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Podcast Transcript: You’ve probably heard about mercury contamination in fish. But a new study says the toxin has climbed out of the water. Researchers from the College of William and Mary say landlubbing insects near the Shenandoah River have elevated levels of mercury in their blood—and so do the birds that eat them. The report appears in the April 18th issue of the journal Science.
The scientists tested mercury in 13 insect-eating bird species and found that twelve had dangerously high levels. They then examined the birds' food supply, literally snatching spiders, moths and grasshoppers out of the mouths of babies in their nests. These tasty morsels all contained mercury. And spiders, which sit higher up the food chain, had even more mercury than fish collected from the river.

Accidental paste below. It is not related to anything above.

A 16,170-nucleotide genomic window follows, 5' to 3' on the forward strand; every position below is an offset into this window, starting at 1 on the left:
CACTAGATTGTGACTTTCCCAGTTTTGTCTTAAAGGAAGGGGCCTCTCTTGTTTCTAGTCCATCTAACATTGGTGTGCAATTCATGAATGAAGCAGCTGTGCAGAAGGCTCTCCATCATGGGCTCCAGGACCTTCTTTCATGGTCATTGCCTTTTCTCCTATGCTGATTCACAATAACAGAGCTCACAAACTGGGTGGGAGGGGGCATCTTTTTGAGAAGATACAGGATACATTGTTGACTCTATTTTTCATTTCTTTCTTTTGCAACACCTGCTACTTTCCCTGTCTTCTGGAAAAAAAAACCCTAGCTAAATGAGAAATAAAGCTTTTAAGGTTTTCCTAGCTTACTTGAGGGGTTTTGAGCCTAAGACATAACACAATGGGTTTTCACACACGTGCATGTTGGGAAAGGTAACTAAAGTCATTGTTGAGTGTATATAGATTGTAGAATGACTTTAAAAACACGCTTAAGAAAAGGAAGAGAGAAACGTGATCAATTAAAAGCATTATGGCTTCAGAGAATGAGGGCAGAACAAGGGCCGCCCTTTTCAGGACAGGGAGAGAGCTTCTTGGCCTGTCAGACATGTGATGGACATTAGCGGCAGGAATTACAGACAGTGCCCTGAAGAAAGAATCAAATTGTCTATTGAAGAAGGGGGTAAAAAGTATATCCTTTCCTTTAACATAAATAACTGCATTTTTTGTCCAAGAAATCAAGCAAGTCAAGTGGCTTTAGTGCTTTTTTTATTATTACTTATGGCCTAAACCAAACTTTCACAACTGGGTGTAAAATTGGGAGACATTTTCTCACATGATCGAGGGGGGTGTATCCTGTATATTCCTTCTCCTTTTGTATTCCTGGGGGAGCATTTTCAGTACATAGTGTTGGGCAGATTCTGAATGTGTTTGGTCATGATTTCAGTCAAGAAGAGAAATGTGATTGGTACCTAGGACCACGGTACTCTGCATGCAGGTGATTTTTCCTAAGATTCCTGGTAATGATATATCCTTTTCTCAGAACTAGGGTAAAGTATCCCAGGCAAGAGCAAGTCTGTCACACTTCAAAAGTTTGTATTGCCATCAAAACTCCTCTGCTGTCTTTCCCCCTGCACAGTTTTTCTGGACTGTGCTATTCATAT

The news is alarming, since mercury can cause reproductive failure and even death at low concentrations. The researchers now want to know how a problem thought to be confined to a single ecosystem is spreading. They speculate that contaminated aquatic insects, or maybe polluted floodwaters, are helping mercury creep out of the river and take to the wing.